Laser cutting with nitrogen is intended for applications where oxidation is not wanted. For example, an oxide layer can cause paint to adhere less strongly on non-alloy steel. If non-alloy steel is painted after cutting, the cutting gas should be nitrogen. Weldable steel components laser cut with oxygen will not pass the bending test. Stainless steel loses its corrosion resistance when cut with oxygen, and aluminum pieces cut with oxygen have an uneven and burred cut surface.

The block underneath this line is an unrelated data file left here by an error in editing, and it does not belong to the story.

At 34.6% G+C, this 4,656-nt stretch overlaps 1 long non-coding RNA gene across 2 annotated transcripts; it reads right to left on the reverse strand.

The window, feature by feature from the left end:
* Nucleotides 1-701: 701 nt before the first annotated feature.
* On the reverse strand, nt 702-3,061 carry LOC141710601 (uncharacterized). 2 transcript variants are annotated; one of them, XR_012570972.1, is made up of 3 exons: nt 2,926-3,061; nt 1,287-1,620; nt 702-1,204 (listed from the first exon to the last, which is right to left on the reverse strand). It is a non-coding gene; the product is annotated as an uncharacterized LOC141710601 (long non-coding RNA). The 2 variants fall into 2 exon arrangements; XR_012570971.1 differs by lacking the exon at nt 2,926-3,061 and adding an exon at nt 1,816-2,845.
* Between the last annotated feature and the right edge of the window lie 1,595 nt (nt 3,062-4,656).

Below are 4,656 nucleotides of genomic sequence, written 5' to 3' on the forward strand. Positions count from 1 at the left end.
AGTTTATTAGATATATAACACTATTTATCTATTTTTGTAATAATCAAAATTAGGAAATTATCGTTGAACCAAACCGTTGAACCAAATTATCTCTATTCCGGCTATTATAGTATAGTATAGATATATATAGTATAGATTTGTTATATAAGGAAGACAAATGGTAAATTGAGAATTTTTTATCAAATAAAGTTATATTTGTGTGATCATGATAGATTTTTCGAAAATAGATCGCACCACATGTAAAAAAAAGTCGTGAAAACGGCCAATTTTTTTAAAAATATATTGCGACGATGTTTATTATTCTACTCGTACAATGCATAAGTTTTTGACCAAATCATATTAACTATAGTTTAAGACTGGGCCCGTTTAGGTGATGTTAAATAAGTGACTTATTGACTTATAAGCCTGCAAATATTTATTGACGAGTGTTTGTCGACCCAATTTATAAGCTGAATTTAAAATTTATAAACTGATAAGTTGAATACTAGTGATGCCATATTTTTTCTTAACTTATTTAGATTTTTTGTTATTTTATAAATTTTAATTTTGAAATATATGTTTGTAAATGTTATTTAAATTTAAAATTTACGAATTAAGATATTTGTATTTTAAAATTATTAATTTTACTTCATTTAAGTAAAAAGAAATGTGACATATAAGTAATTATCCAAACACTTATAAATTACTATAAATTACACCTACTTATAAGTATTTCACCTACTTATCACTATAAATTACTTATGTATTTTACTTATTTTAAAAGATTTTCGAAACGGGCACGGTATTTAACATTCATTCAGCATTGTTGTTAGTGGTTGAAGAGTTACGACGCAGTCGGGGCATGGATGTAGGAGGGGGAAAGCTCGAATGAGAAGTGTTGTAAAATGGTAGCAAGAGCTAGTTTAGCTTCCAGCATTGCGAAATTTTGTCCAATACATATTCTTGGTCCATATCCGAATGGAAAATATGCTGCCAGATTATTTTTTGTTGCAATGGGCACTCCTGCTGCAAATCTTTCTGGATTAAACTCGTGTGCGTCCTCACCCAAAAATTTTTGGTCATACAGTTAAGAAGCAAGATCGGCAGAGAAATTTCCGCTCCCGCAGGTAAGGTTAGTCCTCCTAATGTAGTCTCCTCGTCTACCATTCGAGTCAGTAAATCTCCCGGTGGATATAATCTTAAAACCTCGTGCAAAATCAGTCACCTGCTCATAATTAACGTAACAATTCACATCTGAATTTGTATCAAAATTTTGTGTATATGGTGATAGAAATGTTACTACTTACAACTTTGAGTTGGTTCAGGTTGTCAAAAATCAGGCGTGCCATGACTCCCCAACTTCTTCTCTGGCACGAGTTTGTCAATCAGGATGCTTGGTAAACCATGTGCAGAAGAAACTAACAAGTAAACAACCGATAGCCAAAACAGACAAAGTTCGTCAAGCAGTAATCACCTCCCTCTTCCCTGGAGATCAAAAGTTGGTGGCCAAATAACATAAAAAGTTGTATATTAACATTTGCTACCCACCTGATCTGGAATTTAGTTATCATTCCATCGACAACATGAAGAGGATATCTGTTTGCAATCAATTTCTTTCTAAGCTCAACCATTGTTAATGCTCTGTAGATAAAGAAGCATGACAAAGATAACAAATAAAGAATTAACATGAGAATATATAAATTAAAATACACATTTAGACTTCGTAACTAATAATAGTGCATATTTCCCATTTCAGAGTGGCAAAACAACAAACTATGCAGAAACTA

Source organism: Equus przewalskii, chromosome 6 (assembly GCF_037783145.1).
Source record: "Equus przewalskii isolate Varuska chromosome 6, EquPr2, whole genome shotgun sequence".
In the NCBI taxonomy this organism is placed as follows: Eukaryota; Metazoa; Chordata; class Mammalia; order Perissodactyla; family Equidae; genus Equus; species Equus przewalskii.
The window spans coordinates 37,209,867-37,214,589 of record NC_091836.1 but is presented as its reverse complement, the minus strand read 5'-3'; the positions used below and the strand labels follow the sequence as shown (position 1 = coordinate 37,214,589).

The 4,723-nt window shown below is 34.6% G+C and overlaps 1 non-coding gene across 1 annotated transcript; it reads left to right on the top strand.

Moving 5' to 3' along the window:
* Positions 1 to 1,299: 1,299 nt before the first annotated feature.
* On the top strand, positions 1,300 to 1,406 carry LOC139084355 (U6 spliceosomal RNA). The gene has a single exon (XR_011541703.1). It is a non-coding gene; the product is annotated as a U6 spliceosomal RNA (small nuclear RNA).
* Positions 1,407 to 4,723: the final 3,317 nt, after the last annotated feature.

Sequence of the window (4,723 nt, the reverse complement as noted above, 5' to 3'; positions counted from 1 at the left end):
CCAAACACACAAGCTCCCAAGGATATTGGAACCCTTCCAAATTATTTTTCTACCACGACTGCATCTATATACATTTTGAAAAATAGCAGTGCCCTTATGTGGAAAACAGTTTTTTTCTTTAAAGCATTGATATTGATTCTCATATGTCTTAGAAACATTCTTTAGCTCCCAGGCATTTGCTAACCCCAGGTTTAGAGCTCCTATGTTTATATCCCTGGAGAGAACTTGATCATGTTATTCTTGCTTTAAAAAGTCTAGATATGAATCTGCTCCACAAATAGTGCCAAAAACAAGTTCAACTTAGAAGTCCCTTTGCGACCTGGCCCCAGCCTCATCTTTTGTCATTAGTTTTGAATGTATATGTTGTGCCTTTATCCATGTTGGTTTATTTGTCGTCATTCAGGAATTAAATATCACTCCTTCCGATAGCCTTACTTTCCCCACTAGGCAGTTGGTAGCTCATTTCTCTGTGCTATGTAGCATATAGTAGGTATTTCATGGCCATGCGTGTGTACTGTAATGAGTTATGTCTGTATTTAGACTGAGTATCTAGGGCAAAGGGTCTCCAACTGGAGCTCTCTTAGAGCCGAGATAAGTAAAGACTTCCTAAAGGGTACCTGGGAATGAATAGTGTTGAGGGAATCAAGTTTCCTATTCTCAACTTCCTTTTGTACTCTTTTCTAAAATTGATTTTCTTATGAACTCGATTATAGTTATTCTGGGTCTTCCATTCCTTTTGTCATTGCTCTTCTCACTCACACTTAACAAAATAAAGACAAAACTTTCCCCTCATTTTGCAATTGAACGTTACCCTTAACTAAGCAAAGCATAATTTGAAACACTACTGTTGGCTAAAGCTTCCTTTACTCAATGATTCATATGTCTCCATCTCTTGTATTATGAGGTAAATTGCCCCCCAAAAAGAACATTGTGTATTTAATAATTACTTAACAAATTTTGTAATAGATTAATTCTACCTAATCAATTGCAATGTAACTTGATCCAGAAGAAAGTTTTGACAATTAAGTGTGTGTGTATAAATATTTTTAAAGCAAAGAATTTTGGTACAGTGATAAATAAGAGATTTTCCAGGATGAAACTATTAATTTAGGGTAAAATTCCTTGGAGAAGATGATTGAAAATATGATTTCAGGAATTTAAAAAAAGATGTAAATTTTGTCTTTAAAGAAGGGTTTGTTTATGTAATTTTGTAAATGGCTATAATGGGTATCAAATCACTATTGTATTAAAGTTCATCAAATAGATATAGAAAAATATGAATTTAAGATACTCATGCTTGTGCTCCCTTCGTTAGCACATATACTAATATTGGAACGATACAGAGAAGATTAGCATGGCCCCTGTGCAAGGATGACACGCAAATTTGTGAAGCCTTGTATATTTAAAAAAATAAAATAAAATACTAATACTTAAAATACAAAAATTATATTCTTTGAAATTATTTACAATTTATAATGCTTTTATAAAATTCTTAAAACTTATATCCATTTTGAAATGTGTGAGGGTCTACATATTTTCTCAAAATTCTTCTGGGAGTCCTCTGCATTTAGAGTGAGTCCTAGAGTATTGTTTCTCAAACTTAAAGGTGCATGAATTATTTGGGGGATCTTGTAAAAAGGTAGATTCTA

When nitrogen is used as the cutting gas, the laser beam melts the material, and the nitrogen blows away the molten material from the cutting groove. Since no exothermic reaction takes place, the cutting speed is much slower than when cutting with oxygen. To ensure a burr-free cut edge, the laser beam must usually be focused on the bottom surface of the plate.